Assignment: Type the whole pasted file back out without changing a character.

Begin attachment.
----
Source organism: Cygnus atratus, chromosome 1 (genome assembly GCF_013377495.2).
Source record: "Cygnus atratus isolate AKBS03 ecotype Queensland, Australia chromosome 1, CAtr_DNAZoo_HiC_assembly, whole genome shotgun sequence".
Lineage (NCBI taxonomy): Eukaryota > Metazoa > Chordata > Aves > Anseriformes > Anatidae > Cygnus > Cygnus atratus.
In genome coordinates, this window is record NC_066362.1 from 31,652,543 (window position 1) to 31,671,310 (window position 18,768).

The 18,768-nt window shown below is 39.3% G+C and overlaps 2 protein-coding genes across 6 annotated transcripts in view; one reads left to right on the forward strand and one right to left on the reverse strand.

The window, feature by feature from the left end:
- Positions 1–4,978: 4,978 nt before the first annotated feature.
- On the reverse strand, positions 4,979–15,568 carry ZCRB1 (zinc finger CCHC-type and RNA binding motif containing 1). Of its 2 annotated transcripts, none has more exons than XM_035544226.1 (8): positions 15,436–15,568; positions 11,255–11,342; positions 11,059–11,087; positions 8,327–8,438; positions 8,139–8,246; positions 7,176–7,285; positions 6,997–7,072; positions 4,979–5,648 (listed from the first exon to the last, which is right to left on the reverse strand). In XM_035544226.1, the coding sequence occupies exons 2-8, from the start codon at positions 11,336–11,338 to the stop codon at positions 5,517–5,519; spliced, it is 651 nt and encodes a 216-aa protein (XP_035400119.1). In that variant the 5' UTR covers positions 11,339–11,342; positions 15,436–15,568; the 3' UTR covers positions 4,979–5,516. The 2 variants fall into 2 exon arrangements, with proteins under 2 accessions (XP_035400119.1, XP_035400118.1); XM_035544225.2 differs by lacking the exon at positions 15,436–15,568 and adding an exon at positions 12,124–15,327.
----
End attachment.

Source organism: Cygnus atratus, chromosome 1 (genome assembly GCF_013377495.2).
Source record: "Cygnus atratus isolate AKBS03 ecotype Queensland, Australia chromosome 1, CAtr_DNAZoo_HiC_assembly, whole genome shotgun sequence".
Lineage (NCBI taxonomy): Eukaryota > Metazoa > Chordata > Aves > Anseriformes > Anatidae > Cygnus > Cygnus atratus.
In genome coordinates, this window is record NC_066362.1 from 31,652,543 (window position 1) to 31,671,310 (window position 18,768).

The 18,768-nt window shown below is 39.3% G+C and overlaps 2 protein-coding genes across 6 annotated transcripts in view; one reads left to right on the forward strand and one right to left on the reverse strand.

The window, feature by feature from the left end:
- Positions 1–4,978: 4,978 nt before the first annotated feature.
- On the reverse strand, positions 4,979–15,568 carry ZCRB1 (zinc finger CCHC-type and RNA binding motif containing 1). Of its 2 annotated transcripts, none has more exons than XM_035544226.1 (8): positions 15,436–15,568; positions 11,255–11,342; positions 11,059–11,087; positions 8,327–8,438; positions 8,139–8,246; positions 7,176–7,285; positions 6,997–7,072; positions 4,979–5,648 (listed from the first exon to the last, which is right to left on the reverse strand). In XM_035544226.1, the coding sequence occupies exons 2-8, from the start codon at positions 11,336–11,338 to the stop codon at positions 5,517–5,519; spliced, it is 651 nt and encodes a 216-aa protein (XP_035400119.1). In that variant the 5' UTR covers positions 11,339–11,342; positions 15,436–15,568; the 3' UTR covers positions 4,979–5,516. The 2 variants fall into 2 exon arrangements, with proteins under 2 accessions (XP_035400119.1, XP_035400118.1); XM_035544225.2 differs by lacking the exon at positions 15,436–15,568 and adding an exon at positions 12,124–15,327.